Inductive loads typically require 2-3 times the run-time voltage or amperage when power is first applied to the device. For instance, a motor rate at 5 Amps, 125 VAC will often require 10-15 amps just to get the shaft of the motor in motion. Once in motion, the the motor may consume no more than 5 amps. When driving these types of loads, choose a relay that exceeds the initial requirement of the motor. In this case, a 20-30 Amp relay should be used for best relay life.
Relays Come in Many Varieties, the most Common Relay Varieties Include:
SPST Single Pole Single Throw Relays simply connect two wires together. The COMMON is the moving part of the relay that comes in contact with the Normally Open when the coil to the relay is energized.This kind of relay is often available in a normally closed configuration if needed..
SPDT Single Pole Double Throw Relays have three connections. Common, Normally Open, and Normally Closed. When the relay is off, the common is connected to the normally closed connection of the relay. When the relay coil is energized, the Common swings over to the Normally Open Connection of the Relay.
DPST Double Pole Single Throw Relays have two separate switches, activated by a single coil. By default, the Common connections are not connected to anything. When the relay coil is energized, both Common Arms move to the Normally Open Connections.This kind of relay is often available in a normally closed configuration if needed.
DPDT Double Pole Double Throw Relays have a single coil with two arms that move at the same time. There are two completely separate SPDT switch mechanisms inside a DPDT relay. DPDT relays are most commonly used for signal switching applications, but can be found in high power switching applications.
Since a relay is just a switch, it is very easy to wire up a relay to control just about any kind of electrical device. Relays are unmatched in their versatility; offering fast response times, long life, and very low on resistance. In the connection diagram below, relays are used to control a motor. These connections are similar to the connections found on NCD relay controllers, whereby each relay has three points of connection to external electrical equipment.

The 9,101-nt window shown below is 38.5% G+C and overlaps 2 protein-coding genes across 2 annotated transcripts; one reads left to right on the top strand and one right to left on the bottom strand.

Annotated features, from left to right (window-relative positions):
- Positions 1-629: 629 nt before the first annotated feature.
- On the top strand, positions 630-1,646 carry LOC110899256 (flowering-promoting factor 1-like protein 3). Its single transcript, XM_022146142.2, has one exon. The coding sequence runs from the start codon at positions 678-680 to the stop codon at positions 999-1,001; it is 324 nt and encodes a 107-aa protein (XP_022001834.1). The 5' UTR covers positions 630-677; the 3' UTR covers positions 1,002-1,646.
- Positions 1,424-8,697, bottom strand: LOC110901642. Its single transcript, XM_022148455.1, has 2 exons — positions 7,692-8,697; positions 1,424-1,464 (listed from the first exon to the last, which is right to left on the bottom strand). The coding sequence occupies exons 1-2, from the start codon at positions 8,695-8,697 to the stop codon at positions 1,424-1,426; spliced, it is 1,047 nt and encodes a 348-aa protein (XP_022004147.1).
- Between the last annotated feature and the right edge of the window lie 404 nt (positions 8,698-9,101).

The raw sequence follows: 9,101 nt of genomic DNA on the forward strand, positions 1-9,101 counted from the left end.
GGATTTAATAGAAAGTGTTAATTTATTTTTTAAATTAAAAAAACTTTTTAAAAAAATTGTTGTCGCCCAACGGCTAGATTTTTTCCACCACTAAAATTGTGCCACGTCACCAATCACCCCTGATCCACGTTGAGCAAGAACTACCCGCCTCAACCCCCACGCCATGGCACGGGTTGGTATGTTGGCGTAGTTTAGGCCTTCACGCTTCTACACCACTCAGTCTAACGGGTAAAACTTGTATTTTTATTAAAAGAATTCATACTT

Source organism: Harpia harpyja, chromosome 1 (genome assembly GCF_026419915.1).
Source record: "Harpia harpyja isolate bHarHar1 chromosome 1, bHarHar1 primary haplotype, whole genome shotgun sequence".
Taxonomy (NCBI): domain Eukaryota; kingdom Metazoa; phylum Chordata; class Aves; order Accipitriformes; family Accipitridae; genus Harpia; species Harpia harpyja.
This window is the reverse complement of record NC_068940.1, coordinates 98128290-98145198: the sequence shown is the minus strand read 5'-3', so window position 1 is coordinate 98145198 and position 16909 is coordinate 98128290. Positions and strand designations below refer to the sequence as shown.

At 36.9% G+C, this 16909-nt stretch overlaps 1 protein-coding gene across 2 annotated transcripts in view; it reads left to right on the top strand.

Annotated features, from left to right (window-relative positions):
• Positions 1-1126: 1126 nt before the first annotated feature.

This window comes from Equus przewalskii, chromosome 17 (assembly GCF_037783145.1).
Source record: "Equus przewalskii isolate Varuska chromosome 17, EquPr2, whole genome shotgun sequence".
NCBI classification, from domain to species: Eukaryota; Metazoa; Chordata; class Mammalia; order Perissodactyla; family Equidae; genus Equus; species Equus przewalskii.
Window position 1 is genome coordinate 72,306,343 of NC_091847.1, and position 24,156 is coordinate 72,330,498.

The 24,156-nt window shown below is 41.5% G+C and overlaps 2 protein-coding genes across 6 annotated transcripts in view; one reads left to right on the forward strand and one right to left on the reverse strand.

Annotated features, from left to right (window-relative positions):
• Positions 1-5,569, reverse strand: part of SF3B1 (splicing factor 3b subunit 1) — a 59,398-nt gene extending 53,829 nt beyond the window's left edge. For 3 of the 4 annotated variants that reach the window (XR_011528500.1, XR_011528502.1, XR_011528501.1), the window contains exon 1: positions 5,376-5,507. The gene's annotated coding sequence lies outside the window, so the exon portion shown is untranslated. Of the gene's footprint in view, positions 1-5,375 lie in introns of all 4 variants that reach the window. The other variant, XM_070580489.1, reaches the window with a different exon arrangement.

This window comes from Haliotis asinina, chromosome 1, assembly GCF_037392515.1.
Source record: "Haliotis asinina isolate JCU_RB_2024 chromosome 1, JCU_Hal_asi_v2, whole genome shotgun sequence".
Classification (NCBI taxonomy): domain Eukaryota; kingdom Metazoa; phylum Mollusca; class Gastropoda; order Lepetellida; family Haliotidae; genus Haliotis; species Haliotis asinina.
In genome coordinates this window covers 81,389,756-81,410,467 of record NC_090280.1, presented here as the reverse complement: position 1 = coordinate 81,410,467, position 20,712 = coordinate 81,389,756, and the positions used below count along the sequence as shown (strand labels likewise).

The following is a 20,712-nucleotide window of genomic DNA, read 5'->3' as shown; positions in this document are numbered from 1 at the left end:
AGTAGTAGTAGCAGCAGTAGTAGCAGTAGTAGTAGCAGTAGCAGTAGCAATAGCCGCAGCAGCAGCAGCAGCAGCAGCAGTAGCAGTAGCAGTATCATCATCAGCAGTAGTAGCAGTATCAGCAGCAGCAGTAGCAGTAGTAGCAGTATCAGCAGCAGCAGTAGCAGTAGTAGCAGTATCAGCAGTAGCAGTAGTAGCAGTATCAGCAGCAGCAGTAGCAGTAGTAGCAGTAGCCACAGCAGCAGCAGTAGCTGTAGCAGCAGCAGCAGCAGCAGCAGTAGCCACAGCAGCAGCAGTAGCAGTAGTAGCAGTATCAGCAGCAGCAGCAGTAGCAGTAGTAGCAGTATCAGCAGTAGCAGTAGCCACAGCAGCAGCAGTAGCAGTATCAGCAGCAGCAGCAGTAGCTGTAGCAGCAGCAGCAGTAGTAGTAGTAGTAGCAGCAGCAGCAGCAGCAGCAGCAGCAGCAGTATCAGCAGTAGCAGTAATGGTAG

Simple On/Off Connection
A simple circuit that turns on a motor when a relay is turned on.
Motor Forward/Reverse Wiring Connection
When relay 1 is activated, the motor spins in reverse. When relay 2 is activated, the motor spins forward. When both relays are off, the motor is electrically braked to V+, bringing the motor to an immediate halt. Activating both relays brings brakes the motor to ground causing an immediate halt, but causes electrical noise on the ground plane that can interfere with surrounding electronics.
Computer Controlled Relay Basics
Longevity: How Long do Relays Last?
The life of a relay is determined by many factors. The most important variable in the lifespan of a relay is choosing a relay that adequately matches your switching requirements. Relays can have a mechanical life of 10,000 to 10,000,000 or more on/off cycles. But the contacts themselves can easily be damaged by choosing a relay that is below the requirements of your switching application. Build quality tends to be very low on the list of important factors that determine the lifespan of a relay. Today’s relays tend to have an excellent build quality, regardless of manufacturer. For the purposes of the NCD product line, we warrant our relays for constant use for a period of 5 years. Meaning you can use the controllers as much as you want for 5 years, if the relay fails, we will replace it.